RA: Is your husband a citizen of the United States?

UJ: My husband became a permanent resident (green card holder) in 2007. Because we were raided in 2011, we were scared to apply for citizenship for a long time. Finally, we built up the courage to do it in 2014. We spoke to some immigration lawyers, and told them about my husband’s situation and our concerns, but they ultimately told him to apply for citizenship and not to worry. So he did, and everything was going smoothly until his arrest. In fact, just two days after my husband’s arrest, he received a letter in the mail from the immigration office saying his citizenship papers were ready, and all he had to do was come in for fingerprints and an interview. Now, was it just a coincidence that he was arrested two days before he would have become a citizen? Was the FBI looking to arrest him before he became a citizen? Who knows. The truth is we will probably never know. But I will never stop wondering.

RA: Where does the case stand now? Are you hopeful?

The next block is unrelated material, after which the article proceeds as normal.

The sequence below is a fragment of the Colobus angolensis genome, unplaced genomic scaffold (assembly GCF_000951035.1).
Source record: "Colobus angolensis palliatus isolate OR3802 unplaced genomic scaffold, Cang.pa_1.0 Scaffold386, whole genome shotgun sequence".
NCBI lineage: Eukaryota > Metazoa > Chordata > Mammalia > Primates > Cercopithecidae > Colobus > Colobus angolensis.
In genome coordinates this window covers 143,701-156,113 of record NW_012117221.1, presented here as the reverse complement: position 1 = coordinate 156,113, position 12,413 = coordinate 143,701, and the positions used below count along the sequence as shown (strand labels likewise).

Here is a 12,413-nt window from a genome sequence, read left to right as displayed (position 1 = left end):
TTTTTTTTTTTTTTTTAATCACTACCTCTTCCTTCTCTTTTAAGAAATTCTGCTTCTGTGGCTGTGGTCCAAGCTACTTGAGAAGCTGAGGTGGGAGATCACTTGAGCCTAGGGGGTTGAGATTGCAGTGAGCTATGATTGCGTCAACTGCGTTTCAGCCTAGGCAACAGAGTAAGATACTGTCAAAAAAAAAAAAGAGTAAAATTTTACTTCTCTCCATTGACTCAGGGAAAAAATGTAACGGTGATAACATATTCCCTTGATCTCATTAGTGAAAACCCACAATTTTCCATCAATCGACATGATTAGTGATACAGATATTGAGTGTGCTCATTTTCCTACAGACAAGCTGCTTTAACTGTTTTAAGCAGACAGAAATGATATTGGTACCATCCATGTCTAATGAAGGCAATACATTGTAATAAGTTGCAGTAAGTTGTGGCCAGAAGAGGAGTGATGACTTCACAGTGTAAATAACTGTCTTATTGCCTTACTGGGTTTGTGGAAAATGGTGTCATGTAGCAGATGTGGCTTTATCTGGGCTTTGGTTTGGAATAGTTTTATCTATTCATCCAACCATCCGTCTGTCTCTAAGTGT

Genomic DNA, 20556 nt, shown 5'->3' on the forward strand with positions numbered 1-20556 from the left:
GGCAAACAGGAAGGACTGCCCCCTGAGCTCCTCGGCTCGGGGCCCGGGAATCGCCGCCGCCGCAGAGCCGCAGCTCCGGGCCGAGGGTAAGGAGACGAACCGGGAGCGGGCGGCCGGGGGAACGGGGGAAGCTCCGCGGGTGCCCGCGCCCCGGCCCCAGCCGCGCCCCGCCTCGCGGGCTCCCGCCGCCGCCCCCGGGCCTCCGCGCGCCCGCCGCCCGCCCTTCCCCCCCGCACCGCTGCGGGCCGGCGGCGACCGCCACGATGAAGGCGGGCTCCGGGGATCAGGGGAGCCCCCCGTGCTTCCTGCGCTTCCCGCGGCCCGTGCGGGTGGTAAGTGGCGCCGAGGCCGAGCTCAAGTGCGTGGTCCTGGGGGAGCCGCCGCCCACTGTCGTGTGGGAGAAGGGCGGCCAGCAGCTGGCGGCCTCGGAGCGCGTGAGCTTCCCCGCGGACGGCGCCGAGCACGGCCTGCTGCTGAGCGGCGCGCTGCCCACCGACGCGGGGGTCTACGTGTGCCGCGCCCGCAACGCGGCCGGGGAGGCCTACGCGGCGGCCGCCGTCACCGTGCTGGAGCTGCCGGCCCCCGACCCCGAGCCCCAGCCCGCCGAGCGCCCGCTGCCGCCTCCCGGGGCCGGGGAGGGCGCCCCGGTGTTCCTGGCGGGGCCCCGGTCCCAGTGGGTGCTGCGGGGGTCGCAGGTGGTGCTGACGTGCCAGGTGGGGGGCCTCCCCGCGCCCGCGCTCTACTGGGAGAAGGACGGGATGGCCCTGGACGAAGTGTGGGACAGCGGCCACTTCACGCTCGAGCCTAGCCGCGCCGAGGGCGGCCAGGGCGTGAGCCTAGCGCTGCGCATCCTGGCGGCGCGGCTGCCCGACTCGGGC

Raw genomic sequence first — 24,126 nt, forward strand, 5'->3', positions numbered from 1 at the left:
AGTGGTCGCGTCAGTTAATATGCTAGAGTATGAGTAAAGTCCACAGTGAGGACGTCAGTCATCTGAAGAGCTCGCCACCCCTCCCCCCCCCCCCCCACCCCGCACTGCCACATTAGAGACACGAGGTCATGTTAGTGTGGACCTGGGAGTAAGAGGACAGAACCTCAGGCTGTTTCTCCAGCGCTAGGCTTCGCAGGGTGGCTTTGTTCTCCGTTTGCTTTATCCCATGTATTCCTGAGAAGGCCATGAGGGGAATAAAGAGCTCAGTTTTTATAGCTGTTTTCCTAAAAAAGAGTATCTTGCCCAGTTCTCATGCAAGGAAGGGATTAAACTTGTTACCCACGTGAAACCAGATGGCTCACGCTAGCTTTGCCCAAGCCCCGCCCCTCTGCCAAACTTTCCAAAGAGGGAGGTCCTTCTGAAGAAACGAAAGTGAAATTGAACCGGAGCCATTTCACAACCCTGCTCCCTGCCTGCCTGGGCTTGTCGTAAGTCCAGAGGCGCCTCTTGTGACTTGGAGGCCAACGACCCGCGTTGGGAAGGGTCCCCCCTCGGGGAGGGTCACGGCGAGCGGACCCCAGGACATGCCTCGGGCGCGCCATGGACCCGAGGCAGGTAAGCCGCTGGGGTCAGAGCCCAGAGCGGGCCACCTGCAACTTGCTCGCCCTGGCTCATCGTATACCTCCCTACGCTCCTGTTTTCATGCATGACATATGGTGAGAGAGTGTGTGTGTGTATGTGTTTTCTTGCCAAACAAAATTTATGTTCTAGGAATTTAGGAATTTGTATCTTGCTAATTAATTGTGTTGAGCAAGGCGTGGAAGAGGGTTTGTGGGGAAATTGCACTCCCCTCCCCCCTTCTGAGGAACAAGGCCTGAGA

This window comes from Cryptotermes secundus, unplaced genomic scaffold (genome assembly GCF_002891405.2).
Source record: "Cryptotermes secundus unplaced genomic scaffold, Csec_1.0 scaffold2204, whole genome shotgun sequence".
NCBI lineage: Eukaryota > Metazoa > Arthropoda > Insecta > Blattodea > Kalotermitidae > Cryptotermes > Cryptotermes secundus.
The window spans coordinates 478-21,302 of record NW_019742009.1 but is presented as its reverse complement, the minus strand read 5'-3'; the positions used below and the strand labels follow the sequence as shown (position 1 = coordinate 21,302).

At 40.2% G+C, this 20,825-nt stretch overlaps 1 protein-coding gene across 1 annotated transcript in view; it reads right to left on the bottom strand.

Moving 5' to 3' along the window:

UJ: We have a really good case. If you actually look at the facts, our case is strong. And if you actually look at the “evidence” against us, it’s like Swiss cheese: there’s a bunch of holes in it. In fact, the prosecution knows how strong our case is, because they keep coming to us and absurdly “recommending” plea deals. They have told our lawyer “we know you have a case, but he’s facing 80 years, so let’s just cut down the sentence through a plea deal.” That doesn’t even make sense. First of all, if we have a case, as the prosecution claims we do, why on earth would we accept a plea deal? Second, why would my husband plead guilty to something he didn’t actually do? As Muslims, we are obligated to stand on the side of truth. If standing by the truth means my husband has to spend the rest of his life in prison, then so be it. We are not going to compromise on this. Of course, we hope that will never actually happen. But we don’t want to let the prosecution bully us into a “plea deal” either. As far as if I’m hopeful, yes I am. Honestly, I never expected the kind of reaction or attention my husband’s case has received. The support we’ve gotten has been incredible.

RA: How have you and your children been adjusting since your husband’s arrest in 2015?